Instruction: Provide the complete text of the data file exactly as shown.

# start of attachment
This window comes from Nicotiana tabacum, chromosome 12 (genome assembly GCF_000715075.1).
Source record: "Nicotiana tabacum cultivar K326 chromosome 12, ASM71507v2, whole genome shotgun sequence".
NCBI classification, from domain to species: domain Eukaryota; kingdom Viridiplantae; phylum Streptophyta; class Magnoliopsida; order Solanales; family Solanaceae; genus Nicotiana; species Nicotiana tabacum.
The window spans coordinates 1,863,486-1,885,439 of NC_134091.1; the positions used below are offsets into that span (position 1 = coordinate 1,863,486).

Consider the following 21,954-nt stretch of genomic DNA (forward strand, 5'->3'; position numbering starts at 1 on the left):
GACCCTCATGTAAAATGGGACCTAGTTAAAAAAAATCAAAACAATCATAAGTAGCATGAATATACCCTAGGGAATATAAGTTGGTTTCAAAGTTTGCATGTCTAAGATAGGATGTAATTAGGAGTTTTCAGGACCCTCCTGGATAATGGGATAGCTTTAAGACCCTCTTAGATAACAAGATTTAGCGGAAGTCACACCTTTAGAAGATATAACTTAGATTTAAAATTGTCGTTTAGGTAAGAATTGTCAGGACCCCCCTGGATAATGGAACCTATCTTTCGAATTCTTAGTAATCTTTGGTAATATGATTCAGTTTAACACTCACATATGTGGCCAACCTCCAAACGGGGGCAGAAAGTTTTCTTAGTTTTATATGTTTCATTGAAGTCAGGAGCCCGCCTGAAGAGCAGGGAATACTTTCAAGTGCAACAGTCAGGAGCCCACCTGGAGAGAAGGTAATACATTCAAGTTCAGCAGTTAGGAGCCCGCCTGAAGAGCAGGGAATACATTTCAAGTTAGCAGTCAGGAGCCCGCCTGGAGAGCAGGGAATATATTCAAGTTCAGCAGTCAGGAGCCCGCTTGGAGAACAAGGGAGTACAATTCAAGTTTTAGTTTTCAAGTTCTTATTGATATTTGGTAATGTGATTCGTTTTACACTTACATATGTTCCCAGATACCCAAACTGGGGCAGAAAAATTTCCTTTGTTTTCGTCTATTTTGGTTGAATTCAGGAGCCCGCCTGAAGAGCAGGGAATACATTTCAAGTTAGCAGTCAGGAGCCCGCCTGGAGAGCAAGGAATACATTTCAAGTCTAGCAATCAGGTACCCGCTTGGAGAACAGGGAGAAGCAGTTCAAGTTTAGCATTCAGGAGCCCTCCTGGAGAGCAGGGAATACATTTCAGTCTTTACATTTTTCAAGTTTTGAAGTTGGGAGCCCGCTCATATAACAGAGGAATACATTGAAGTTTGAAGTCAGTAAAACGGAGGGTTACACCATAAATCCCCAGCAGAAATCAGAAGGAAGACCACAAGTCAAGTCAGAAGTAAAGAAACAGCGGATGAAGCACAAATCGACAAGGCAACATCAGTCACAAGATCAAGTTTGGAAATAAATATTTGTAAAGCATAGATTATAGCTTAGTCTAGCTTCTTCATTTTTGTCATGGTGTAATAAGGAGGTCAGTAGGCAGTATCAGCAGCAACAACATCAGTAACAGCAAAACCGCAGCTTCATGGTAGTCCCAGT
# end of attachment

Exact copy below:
This window comes from Nicotiana tabacum, chromosome 12 (genome assembly GCF_000715075.1).
Source record: "Nicotiana tabacum cultivar K326 chromosome 12, ASM71507v2, whole genome shotgun sequence".
NCBI classification, from domain to species: domain Eukaryota; kingdom Viridiplantae; phylum Streptophyta; class Magnoliopsida; order Solanales; family Solanaceae; genus Nicotiana; species Nicotiana tabacum.
The window spans coordinates 1,863,486-1,885,439 of NC_134091.1; the positions used below are offsets into that span (position 1 = coordinate 1,863,486).

Consider the following 21,954-nt stretch of genomic DNA (forward strand, 5'->3'; position numbering starts at 1 on the left):
GACCCTCATGTAAAATGGGACCTAGTTAAAAAAAATCAAAACAATCATAAGTAGCATGAATATACCCTAGGGAATATAAGTTGGTTTCAAAGTTTGCATGTCTAAGATAGGATGTAATTAGGAGTTTTCAGGACCCTCCTGGATAATGGGATAGCTTTAAGACCCTCTTAGATAACAAGATTTAGCGGAAGTCACACCTTTAGAAGATATAACTTAGATTTAAAATTGTCGTTTAGGTAAGAATTGTCAGGACCCCCCTGGATAATGGAACCTATCTTTCGAATTCTTAGTAATCTTTGGTAATATGATTCAGTTTAACACTCACATATGTGGCCAACCTCCAAACGGGGGCAGAAAGTTTTCTTAGTTTTATATGTTTCATTGAAGTCAGGAGCCCGCCTGAAGAGCAGGGAATACTTTCAAGTGCAACAGTCAGGAGCCCACCTGGAGAGAAGGTAATACATTCAAGTTCAGCAGTTAGGAGCCCGCCTGAAGAGCAGGGAATACATTTCAAGTTAGCAGTCAGGAGCCCGCCTGGAGAGCAGGGAATATATTCAAGTTCAGCAGTCAGGAGCCCGCTTGGAGAACAAGGGAGTACAATTCAAGTTTTAGTTTTCAAGTTCTTATTGATATTTGGTAATGTGATTCGTTTTACACTTACATATGTTCCCAGATACCCAAACTGGGGCAGAAAAATTTCCTTTGTTTTCGTCTATTTTGGTTGAATTCAGGAGCCCGCCTGAAGAGCAGGGAATACATTTCAAGTTAGCAGTCAGGAGCCCGCCTGGAGAGCAAGGAATACATTTCAAGTCTAGCAATCAGGTACCCGCTTGGAGAACAGGGAGAAGCAGTTCAAGTTTAGCATTCAGGAGCCCTCCTGGAGAGCAGGGAATACATTTCAGTCTTTACATTTTTCAAGTTTTGAAGTTGGGAGCCCGCTCATATAACAGAGGAATACATTGAAGTTTGAAGTCAGTAAAACGGAGGGTTACACCATAAATCCCCAGCAGAAATCAGAAGGAAGACCACAAGTCAAGTCAGAAGTAAAGAAACAGCGGATGAAGCACAAATCGACAAGGCAACATCAGTCACAAGATCAAGTTTGGAAATAAATATTTGTAAAGCATAGATTATAGCTTAGTCTAGCTTCTTCATTTTTGTCATGGTGTAATAAGGAGGTCAGTAGGCAGTATCAGCAGCAACAACATCAGTAACAGCAAAACCGCAGCTTCATGGTAGTCCCAGT